Pediatric Annals

CME Article 

Common Presentations of Chronic Daily Headache in Adolescents

Jack Gladstein, MD; Kenneth J. Mack, MD, PhD

Abstract

Children who present with daily or near-daily headaches are often referred to a headache specialist. They may have started out with intermittent migraine or tension-type headache, or present with a new headache that has not resolved. In this article, we present actual cases of children with chronic daily headache (CDH) and offer approaches that highlight treatment options. We touch on what is known about treatment and what lies ahead for these children. Although these patients may need to see a headache specialist to optimize treatment, the pediatric provider needs to be aware of the plan from the specialist and help with implementation.

Abstract

Children who present with daily or near-daily headaches are often referred to a headache specialist. They may have started out with intermittent migraine or tension-type headache, or present with a new headache that has not resolved. In this article, we present actual cases of children with chronic daily headache (CDH) and offer approaches that highlight treatment options. We touch on what is known about treatment and what lies ahead for these children. Although these patients may need to see a headache specialist to optimize treatment, the pediatric provider needs to be aware of the plan from the specialist and help with implementation.

Jack Gladstein, MD, is Professor of Pediatrics and Neurology, University of Maryland School of Medicine. Kenneth J. Mack, MD, PhD, is Associate Professor of Child and Adolescent Neurology, Mayo Clinic, Rochester, MN.

Dr. Gladstein has disclosed the following relevant financial relationships: GlaxoSmithKline: Member of Speakers’ Bureau. Dr. Mack has disclosed no relevant financial relationships.

Address correspondence to: Mack.Kenneth@mayo.edu; or JGladstein@peds.umaryland.edu.

Children who present with daily or near-daily headaches are often referred to a headache specialist. They may have started out with intermittent migraine or tension-type headache, or present with a new headache that has not resolved. In this article, we present actual cases of children with chronic daily headache (CDH) and offer approaches that highlight treatment options. We touch on what is known about treatment and what lies ahead for these children. Although these patients may need to see a headache specialist to optimize treatment, the pediatric provider needs to be aware of the plan from the specialist and help with implementation.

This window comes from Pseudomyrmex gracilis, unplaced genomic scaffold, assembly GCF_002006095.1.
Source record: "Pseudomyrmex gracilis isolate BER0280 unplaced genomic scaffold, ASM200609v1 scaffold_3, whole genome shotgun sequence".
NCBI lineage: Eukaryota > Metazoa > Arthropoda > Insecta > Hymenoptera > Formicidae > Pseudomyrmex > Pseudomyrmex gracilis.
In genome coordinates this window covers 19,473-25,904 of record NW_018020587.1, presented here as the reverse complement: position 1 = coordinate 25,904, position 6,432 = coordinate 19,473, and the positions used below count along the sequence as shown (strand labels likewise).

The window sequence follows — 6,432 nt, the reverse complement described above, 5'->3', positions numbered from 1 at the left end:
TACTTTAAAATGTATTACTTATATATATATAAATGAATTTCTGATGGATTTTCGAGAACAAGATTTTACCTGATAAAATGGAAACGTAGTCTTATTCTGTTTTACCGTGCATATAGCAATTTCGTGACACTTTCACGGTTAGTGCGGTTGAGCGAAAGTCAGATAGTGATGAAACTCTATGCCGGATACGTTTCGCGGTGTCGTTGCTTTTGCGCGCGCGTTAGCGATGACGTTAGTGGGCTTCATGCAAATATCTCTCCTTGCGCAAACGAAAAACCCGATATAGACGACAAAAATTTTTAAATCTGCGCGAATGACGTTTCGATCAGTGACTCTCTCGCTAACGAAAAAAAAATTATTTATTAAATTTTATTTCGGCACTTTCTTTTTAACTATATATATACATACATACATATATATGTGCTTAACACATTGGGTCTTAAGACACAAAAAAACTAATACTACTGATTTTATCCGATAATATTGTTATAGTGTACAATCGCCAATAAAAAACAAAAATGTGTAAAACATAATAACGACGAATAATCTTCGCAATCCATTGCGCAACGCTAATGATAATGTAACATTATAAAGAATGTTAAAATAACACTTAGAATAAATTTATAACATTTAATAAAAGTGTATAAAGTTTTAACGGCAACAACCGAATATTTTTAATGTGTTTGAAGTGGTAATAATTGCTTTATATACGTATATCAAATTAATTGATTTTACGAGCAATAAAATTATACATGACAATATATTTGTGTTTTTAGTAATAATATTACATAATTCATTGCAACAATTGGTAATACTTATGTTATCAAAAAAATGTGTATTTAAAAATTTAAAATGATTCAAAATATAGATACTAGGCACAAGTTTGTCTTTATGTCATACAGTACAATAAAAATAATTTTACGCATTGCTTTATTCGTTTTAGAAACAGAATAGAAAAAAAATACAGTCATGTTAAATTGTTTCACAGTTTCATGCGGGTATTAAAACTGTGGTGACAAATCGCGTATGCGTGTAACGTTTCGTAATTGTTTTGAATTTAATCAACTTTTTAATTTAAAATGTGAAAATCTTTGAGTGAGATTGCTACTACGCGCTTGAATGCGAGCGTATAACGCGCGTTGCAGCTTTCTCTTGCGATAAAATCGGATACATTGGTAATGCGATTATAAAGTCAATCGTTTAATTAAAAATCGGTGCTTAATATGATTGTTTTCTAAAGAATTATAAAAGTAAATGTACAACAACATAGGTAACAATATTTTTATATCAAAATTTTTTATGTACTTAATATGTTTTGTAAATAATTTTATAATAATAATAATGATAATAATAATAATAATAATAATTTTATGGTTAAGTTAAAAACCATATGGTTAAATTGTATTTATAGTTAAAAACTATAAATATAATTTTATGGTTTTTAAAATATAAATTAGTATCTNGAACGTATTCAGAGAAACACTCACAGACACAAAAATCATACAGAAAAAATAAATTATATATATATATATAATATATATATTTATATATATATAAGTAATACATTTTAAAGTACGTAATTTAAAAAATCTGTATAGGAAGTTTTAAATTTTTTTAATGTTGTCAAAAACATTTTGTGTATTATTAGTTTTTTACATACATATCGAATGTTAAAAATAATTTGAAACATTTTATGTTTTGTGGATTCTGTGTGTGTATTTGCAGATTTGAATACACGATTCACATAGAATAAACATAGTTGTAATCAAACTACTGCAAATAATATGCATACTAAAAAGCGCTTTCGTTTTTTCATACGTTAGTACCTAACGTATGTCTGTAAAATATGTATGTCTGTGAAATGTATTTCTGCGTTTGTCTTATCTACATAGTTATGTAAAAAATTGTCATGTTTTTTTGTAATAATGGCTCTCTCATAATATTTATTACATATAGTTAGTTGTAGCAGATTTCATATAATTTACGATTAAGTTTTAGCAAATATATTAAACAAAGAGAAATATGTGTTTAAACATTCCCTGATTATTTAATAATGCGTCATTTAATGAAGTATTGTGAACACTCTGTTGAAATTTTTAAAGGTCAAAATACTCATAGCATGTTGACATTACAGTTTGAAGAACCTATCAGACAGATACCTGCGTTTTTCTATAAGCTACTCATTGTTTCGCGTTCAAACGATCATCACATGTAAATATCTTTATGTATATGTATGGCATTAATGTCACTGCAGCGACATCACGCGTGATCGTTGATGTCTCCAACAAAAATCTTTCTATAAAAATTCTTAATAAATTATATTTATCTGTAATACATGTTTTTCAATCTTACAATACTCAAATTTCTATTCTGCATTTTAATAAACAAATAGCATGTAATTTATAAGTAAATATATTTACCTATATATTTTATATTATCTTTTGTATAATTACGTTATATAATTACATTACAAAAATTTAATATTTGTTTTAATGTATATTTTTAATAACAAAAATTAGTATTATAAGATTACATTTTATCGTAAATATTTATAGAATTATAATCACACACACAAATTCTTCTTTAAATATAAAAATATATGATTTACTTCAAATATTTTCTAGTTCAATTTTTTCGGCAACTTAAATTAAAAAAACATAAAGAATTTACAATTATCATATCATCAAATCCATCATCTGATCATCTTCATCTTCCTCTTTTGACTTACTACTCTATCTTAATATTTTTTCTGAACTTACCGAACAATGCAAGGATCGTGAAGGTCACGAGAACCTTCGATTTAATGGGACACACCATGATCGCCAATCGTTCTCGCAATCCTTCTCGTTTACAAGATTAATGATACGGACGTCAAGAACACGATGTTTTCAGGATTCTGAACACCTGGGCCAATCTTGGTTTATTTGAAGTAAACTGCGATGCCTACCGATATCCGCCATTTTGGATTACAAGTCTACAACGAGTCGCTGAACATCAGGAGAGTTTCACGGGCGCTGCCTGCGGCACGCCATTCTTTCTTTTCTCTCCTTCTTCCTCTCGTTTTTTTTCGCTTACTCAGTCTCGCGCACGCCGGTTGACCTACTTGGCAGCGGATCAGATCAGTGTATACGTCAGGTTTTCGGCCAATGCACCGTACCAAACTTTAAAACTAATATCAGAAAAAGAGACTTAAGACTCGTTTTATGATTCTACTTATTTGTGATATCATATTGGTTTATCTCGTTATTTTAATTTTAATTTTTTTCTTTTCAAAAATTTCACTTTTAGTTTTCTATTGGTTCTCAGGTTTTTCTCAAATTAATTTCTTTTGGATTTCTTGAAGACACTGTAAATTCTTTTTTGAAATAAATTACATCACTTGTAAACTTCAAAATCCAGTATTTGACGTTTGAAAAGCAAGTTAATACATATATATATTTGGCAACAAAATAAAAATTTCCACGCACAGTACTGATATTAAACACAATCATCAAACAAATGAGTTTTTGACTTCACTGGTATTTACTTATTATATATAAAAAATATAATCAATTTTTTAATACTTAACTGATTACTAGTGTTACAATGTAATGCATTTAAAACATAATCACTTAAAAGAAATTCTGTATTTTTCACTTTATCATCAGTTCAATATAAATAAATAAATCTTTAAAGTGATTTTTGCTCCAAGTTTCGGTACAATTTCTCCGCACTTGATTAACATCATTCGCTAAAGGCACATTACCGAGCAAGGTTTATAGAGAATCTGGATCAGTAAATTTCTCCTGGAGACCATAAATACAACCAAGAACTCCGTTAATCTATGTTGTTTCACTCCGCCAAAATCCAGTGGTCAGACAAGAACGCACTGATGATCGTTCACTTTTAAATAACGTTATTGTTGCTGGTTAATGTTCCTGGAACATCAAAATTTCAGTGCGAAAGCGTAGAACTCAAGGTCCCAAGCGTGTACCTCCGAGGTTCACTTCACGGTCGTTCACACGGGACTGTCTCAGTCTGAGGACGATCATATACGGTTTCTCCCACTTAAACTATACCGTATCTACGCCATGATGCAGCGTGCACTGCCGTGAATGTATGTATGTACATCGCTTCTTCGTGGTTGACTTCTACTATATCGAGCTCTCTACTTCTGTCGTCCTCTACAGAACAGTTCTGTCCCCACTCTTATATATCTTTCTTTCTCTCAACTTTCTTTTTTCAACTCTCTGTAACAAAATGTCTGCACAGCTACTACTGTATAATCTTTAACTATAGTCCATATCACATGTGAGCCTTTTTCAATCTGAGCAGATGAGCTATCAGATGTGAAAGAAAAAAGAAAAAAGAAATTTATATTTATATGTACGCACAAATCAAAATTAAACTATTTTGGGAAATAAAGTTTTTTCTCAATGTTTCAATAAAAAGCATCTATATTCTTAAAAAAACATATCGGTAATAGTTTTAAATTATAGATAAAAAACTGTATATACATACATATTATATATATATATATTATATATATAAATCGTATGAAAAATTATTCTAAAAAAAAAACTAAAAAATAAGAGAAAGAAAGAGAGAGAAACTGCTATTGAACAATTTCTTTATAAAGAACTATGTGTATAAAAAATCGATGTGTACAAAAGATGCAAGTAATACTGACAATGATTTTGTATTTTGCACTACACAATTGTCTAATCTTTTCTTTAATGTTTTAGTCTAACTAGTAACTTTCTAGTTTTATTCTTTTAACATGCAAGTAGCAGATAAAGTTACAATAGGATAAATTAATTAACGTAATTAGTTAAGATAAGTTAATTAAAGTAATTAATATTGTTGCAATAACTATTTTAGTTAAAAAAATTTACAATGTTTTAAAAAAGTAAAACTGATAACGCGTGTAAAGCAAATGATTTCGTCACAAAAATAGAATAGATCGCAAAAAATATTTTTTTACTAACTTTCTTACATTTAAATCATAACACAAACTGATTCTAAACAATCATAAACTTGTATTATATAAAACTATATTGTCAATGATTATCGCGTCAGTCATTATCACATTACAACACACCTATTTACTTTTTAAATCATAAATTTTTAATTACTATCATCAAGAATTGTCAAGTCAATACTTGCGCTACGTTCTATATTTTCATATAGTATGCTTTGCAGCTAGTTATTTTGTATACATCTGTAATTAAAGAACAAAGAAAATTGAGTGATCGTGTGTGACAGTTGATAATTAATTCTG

CDH usually fits a chronic non-progressive pattern in which there is a steady background of headache, which is often punctuated by an acute spike reminiscent of migraine. Patients with daily or near-daily headache may need neuroimaging to rule out intracranial lesions, while patients with a good history for migraine and a normal physical examination do not require further workup.1

Three attempts at classification of CDH are worth summarizing. In 1994, Silberstein and colleagues divided CDH in adults into four categories:

  • Chronic tension-type headache (CTTH)
  • Chronic migraine (CM)
  • Hemicrania continua (HC)
  • New daily persistent headache (NDPH)

 

These categories were further subdivided into those with or without medication overuse.2

In CTTH, there is no history of migraine features before the transformation to daily headache or while daily headache is in place. In CM, there was either a previous history of migraine, or current spikes of migraine superimposed on the steady nonmigraine baseline. In HC, there is continuous one-sided headache and autonomic features. This headache typically responds to indomethacin. In NDPH, there is no transformation. The headache started abruptly as a constant pain and never left.

In 1996, Gladstein attempted to field test these criteria on a group of children with CDH and found that most had CM. Of interest, very few of the children had medication overuse, and the interval from initial headache to daily headache was only 2 years, as compared with 10 years in adults.3

In 2000, Koenig pooled data from eight pediatric headache centers and found that most of the children with CDH had a baseline of nonmigrainous headache with spikes of severe pain from time to time.4

Hershey presented data from his practice in Cincinnati and looked at prognostic outcome in CDH. He found that the group who did the best had headache not every day and not all day. The intermediate group had headache every day but not all day. The worst outcomes were in the children who had headache every day and all day.5